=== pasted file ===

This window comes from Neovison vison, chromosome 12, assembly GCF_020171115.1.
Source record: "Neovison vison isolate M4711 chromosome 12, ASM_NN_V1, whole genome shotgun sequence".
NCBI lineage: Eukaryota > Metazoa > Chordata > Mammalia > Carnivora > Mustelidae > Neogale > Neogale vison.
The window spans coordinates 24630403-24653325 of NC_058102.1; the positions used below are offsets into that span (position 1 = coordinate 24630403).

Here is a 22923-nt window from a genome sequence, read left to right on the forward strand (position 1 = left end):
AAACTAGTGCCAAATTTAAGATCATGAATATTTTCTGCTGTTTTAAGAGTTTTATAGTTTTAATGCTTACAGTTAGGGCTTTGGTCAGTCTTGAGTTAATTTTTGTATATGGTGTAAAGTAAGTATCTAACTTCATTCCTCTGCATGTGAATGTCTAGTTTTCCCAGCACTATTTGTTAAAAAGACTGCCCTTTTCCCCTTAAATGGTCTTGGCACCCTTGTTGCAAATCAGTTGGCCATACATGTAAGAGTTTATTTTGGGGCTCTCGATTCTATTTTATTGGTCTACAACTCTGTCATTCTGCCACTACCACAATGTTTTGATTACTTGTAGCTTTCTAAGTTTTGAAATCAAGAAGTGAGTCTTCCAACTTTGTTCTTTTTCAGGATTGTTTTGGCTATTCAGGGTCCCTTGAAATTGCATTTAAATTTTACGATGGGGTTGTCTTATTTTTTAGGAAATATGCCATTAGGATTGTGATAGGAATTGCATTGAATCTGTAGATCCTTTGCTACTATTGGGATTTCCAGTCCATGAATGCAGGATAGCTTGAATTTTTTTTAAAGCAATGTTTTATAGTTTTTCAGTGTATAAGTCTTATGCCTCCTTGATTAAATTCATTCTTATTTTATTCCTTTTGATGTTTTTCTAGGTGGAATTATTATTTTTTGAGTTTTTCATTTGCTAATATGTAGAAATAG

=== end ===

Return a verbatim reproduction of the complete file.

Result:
This window comes from Neovison vison, chromosome 12, assembly GCF_020171115.1.
Source record: "Neovison vison isolate M4711 chromosome 12, ASM_NN_V1, whole genome shotgun sequence".
NCBI lineage: Eukaryota > Metazoa > Chordata > Mammalia > Carnivora > Mustelidae > Neogale > Neogale vison.
The window spans coordinates 24630403-24653325 of NC_058102.1; the positions used below are offsets into that span (position 1 = coordinate 24630403).

Here is a 22923-nt window from a genome sequence, read left to right on the forward strand (position 1 = left end):
AAACTAGTGCCAAATTTAAGATCATGAATATTTTCTGCTGTTTTAAGAGTTTTATAGTTTTAATGCTTACAGTTAGGGCTTTGGTCAGTCTTGAGTTAATTTTTGTATATGGTGTAAAGTAAGTATCTAACTTCATTCCTCTGCATGTGAATGTCTAGTTTTCCCAGCACTATTTGTTAAAAAGACTGCCCTTTTCCCCTTAAATGGTCTTGGCACCCTTGTTGCAAATCAGTTGGCCATACATGTAAGAGTTTATTTTGGGGCTCTCGATTCTATTTTATTGGTCTACAACTCTGTCATTCTGCCACTACCACAATGTTTTGATTACTTGTAGCTTTCTAAGTTTTGAAATCAAGAAGTGAGTCTTCCAACTTTGTTCTTTTTCAGGATTGTTTTGGCTATTCAGGGTCCCTTGAAATTGCATTTAAATTTTACGATGGGGTTGTCTTATTTTTTAGGAAATATGCCATTAGGATTGTGATAGGAATTGCATTGAATCTGTAGATCCTTTGCTACTATTGGGATTTCCAGTCCATGAATGCAGGATAGCTTGAATTTTTTTTAAAGCAATGTTTTATAGTTTTTCAGTGTATAAGTCTTATGCCTCCTTGATTAAATTCATTCTTATTTTATTCCTTTTGATGTTTTTCTAGGTGGAATTATTATTTTTTGAGTTTTTCATTTGCTAATATGTAGAAATAG